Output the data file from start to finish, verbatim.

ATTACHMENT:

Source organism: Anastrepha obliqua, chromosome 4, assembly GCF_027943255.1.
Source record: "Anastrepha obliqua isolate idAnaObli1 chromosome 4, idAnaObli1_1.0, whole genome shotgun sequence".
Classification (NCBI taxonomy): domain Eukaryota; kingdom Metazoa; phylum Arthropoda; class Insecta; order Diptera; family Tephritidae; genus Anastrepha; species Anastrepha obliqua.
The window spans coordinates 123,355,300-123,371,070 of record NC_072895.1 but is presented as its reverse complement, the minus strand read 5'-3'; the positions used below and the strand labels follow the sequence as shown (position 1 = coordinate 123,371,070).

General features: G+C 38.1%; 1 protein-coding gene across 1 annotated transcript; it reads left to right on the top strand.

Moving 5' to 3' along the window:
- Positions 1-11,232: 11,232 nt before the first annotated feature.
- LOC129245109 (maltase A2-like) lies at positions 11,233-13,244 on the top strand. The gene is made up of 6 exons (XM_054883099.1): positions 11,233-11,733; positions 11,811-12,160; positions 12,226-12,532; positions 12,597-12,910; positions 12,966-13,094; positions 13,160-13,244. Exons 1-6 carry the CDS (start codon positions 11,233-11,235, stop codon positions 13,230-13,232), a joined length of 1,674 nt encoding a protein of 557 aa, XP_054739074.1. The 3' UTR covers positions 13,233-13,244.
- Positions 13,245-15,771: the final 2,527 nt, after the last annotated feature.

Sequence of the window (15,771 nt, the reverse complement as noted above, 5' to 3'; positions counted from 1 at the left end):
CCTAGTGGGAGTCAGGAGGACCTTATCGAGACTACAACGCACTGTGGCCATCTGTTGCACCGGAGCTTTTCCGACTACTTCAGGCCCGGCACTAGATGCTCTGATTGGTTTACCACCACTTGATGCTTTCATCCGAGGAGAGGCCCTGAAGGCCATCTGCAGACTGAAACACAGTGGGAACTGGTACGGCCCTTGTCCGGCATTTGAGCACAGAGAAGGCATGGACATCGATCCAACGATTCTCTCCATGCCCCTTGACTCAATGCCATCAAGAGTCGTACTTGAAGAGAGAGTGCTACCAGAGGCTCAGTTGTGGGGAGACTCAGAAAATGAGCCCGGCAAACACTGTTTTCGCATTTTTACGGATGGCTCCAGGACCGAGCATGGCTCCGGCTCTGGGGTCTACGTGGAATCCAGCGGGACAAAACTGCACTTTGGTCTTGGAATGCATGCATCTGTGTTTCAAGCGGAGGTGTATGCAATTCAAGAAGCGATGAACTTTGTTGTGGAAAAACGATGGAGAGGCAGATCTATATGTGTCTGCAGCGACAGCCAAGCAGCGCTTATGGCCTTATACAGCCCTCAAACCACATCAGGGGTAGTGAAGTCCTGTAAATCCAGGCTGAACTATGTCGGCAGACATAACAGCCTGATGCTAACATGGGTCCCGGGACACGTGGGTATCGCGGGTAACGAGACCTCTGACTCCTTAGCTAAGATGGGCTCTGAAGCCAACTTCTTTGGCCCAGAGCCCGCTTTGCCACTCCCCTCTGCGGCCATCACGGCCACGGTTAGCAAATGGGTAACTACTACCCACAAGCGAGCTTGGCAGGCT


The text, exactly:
Source organism: Anastrepha obliqua, chromosome 4, assembly GCF_027943255.1.
Source record: "Anastrepha obliqua isolate idAnaObli1 chromosome 4, idAnaObli1_1.0, whole genome shotgun sequence".
Classification (NCBI taxonomy): domain Eukaryota; kingdom Metazoa; phylum Arthropoda; class Insecta; order Diptera; family Tephritidae; genus Anastrepha; species Anastrepha obliqua.
The window spans coordinates 123,355,300-123,371,070 of record NC_072895.1 but is presented as its reverse complement, the minus strand read 5'-3'; the positions used below and the strand labels follow the sequence as shown (position 1 = coordinate 123,371,070).

General features: G+C 38.1%; 1 protein-coding gene across 1 annotated transcript; it reads left to right on the top strand.

Moving 5' to 3' along the window:
- Positions 1-11,232: 11,232 nt before the first annotated feature.
- LOC129245109 (maltase A2-like) lies at positions 11,233-13,244 on the top strand. The gene is made up of 6 exons (XM_054883099.1): positions 11,233-11,733; positions 11,811-12,160; positions 12,226-12,532; positions 12,597-12,910; positions 12,966-13,094; positions 13,160-13,244. Exons 1-6 carry the CDS (start codon positions 11,233-11,235, stop codon positions 13,230-13,232), a joined length of 1,674 nt encoding a protein of 557 aa, XP_054739074.1. The 3' UTR covers positions 13,233-13,244.
- Positions 13,245-15,771: the final 2,527 nt, after the last annotated feature.

Sequence of the window (15,771 nt, the reverse complement as noted above, 5' to 3'; positions counted from 1 at the left end):
CCTAGTGGGAGTCAGGAGGACCTTATCGAGACTACAACGCACTGTGGCCATCTGTTGCACCGGAGCTTTTCCGACTACTTCAGGCCCGGCACTAGATGCTCTGATTGGTTTACCACCACTTGATGCTTTCATCCGAGGAGAGGCCCTGAAGGCCATCTGCAGACTGAAACACAGTGGGAACTGGTACGGCCCTTGTCCGGCATTTGAGCACAGAGAAGGCATGGACATCGATCCAACGATTCTCTCCATGCCCCTTGACTCAATGCCATCAAGAGTCGTACTTGAAGAGAGAGTGCTACCAGAGGCTCAGTTGTGGGGAGACTCAGAAAATGAGCCCGGCAAACACTGTTTTCGCATTTTTACGGATGGCTCCAGGACCGAGCATGGCTCCGGCTCTGGGGTCTACGTGGAATCCAGCGGGACAAAACTGCACTTTGGTCTTGGAATGCATGCATCTGTGTTTCAAGCGGAGGTGTATGCAATTCAAGAAGCGATGAACTTTGTTGTGGAAAAACGATGGAGAGGCAGATCTATATGTGTCTGCAGCGACAGCCAAGCAGCGCTTATGGCCTTATACAGCCCTCAAACCACATCAGGGGTAGTGAAGTCCTGTAAATCCAGGCTGAACTATGTCGGCAGACATAACAGCCTGATGCTAACATGGGTCCCGGGACACGTGGGTATCGCGGGTAACGAGACCTCTGACTCCTTAGCTAAGATGGGCTCTGAAGCCAACTTCTTTGGCCCAGAGCCCGCTTTGCCACTCCCCTCTGCGGCCATCACGGCCACGGTTAGCAAATGGGTAACTACTACCCACAAGCGAGCTTGGCAGGCT